But once this place is dealt with, the gamer will link to the 'Relto', which is an island in the middle of the clouds somewhere. It is from this point that he will access four different worlds as well as several other oddly undefined places. Each of these worlds is amazingly different in geography and tone from the other three, and each is, in its individual way, shockingly beautiful. I don't want to overstep here and provide spoilers, but I think I can safely give brief descriptions of these worlds, since no description will be as effective as viewing them. The gamer can enter these worlds in any order, but he'll need to go to all of them to search for those 'Journey Cloths'.
The Teledahn Age is the most brightly colorful. It's a mechanical age full of giant mushrooms, falling spoors, oddly shaped birds, and a fast moving sun (some people have written that there's even a creature called 'Shroomy' here, but I've not been able to find it). This Age is brightly ochre, orange, and turquoise. It's also loud. The Kadish Tolesa Age is just the opposite. It is deep green with giant trees and dark, somber buildings. It is quiet, yet filled with the most beautiful background music of the game. The Gahreesen Age is also a machine age. It has huge, complex, austerely grim looking structures set in a giant forest. There are lots of mechanical noises. The Eder Kemo Age is actually two Ages. One is a brown, harsh looking desert area with a wonderfully rendered waterfall. The other half is a gorgeously flowered park area with fountains, gazebos, strange monuments and other beautiful things to see. And throughout all of these places the details are amazing. There are fish in the rivers. The sky brightens and then darkens as the sun comes and goes. Birds fly. Fireflies buzz. Weird and exotic foliage does things. It is constantly new and amazing.
There is, of course, more to this game than its graphics. After Yeesha appears very early in the game, there is no else to speak to, hence voice acting is not an issue. However the sound in this game adds an amazing dimension. When the player walks, he hears footsteps. If there is water to walk through, he hears splashes. Bees buzz, winds blow, in Eder Kemo a thunderstorm comes through often, and it is a humdinger. The thunder and the rain are audible. Again I cannot clearly describe all of the sounds because they all fit so perfectly, add to each scene, and are simply too good for me to explain.
At certain places in the game there is also a good deal of background music. It is tense, exciting, or (most often) hauntingly lovely. I have been known to start the game just to go to the museum in Kadish Tolesa simply to hear the music! I leave it on while working at my desk (my sons assure me that this too is 'odd'). But the music also fits the game, and it adds an emotional note to the visual situation.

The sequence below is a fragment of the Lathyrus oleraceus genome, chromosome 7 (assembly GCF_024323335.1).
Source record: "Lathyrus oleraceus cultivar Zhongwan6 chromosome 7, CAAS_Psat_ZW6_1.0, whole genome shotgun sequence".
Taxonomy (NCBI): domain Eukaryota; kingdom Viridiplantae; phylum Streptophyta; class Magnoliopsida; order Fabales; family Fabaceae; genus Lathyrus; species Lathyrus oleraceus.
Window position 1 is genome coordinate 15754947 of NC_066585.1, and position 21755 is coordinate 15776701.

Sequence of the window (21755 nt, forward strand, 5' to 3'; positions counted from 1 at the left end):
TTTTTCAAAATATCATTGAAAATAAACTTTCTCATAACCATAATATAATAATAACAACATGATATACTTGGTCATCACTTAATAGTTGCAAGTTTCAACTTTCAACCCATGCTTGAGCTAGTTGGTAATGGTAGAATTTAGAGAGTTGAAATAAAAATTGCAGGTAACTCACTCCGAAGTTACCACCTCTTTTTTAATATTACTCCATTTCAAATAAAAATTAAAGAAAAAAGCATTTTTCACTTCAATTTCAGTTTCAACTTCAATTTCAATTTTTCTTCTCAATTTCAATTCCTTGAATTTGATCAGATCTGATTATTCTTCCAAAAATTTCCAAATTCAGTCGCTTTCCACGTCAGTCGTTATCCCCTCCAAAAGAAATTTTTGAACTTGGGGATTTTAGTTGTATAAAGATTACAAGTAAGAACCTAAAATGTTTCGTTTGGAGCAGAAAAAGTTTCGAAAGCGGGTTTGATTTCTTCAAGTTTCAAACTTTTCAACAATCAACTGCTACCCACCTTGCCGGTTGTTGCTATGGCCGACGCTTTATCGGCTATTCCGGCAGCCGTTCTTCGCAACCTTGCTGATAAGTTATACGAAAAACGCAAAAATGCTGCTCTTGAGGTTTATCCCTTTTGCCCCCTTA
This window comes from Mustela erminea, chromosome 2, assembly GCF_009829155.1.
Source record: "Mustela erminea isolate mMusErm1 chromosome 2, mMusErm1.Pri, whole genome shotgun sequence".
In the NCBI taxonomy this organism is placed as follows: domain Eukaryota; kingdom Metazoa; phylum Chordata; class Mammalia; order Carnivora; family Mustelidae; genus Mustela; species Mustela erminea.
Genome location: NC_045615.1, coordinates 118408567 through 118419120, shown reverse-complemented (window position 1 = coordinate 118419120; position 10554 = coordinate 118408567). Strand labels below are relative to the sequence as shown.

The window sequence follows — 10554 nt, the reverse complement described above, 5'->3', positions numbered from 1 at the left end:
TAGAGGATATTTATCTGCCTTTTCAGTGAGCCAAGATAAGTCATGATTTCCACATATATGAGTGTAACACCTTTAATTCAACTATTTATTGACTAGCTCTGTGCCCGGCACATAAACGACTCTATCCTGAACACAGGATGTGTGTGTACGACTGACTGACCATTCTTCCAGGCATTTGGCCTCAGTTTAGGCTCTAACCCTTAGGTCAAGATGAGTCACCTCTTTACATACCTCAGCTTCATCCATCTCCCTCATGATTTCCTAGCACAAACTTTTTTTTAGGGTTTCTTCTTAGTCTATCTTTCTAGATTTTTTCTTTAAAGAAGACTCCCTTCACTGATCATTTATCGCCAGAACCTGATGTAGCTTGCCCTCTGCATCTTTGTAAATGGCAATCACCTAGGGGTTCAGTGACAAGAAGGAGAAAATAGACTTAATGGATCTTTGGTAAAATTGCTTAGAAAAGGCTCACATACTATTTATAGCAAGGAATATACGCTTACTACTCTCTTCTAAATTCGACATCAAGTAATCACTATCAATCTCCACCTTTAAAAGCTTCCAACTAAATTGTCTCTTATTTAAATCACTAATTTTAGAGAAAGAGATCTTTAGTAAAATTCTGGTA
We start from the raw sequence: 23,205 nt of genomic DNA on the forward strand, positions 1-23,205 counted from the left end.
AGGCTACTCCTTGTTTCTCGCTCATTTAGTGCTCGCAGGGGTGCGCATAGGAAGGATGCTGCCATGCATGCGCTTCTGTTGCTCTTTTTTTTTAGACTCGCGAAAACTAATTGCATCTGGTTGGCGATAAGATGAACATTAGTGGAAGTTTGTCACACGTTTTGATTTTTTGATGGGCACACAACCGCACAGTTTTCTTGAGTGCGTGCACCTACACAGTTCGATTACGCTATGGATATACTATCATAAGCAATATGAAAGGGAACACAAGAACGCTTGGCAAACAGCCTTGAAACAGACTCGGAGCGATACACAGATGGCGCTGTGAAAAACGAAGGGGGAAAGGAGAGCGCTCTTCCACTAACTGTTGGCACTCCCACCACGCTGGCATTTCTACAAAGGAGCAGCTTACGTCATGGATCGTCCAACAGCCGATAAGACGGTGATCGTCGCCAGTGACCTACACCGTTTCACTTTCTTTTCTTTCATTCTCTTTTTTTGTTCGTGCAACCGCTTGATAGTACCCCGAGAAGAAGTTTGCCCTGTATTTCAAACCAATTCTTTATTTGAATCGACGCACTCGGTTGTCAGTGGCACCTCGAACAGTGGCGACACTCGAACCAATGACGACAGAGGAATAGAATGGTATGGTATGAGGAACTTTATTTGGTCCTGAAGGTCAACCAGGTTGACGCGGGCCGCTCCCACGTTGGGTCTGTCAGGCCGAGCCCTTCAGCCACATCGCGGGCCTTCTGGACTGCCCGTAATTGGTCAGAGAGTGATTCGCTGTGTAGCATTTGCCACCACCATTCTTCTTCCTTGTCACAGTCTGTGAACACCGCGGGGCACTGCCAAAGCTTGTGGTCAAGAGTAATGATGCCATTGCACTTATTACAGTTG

Of course, like all of the previous MYST games, there are puzzles. Indeed there are lots of puzzles, even though none of them are inventory type puzzles. There are all degrees of puzzles. Some are quite simple, a few are extremely hard, but all of them are fair. Usually the player has to solve a puzzle to move on in a particular Age and find the next 'Journey Cloth'. Most of the puzzles open a door or power up a section. There were a couple of these that caused me a great deal of frustration. However after I solved one, I could always look back at my notes and see that there clearly was a reasonable clue. I just simply missed it. There weren't any timed puzzles that could kill you. If a puzzle is not completed in the allotted time, the character just has to start over. I'm assuming that anyone who plays adventure games has played at least one MYST game. These are all typical MYST puzzles. They're fun, fair, and clever.
There is one other item that I should mention. As a person plays this game, he'll wind up in several odd places where he can't escape without linking back to 'Relto'. And it may seem strange to be stuck on a balcony that isn't identified, looking out over a city that isn't part of the game. Just be aware that this was a rather brilliant marketing ploy on the part of the Cyan people. They marketed an expansion pack called The Path of the Shell, which includes the original expansion pack called To D'ni. And the player has to have both of these additions before he will be able to explore all of those places (areas that he was only allowed to observe before, while playing URU) as well as many other places. The expansion pack is large enough to warrant a separate review all by itself. Just be assured that it, too, is all that a game should be.
There is no way for a writer of my limited ability to accurately describe the care and attention to detail that is prevalent in this game. It is, quite simply, a work of genius. It allows for dozens of hours of immersive entertainment that is pleasing to the eye, the ear, and the brain. I'm really not sure of what else to say... except to tell you to be aware that there is more to it than I could ever show. If you want a violence free, discomfort free, completely engaging game, then you definitely want URU.
© April 2005 Mark Hasley
Developed (2003) by Cyan Worlds and published by Ubi Soft Entertainment.
Rated: E for Everyone
Minimum System Requirements:
PC: Pentium III 800 MHz Processor; Windows 98 SE / 2000 / ME / XP; 256 MB RAM; 4X CD-ROM Drive; 32 MB DirectX 9.0 Compliant Video Card (800 x 600 16 Bit Display Required) (Supports NVIDIA GeForce 256/2/3/4/FX Families; ATI Radeon 7000/8000/9000 Families or Better); DirectX 9.0 Compatible Sound Card; 2 GB of Free Hard Drive Space; DirectX 9.0b; Mouse and Keyboard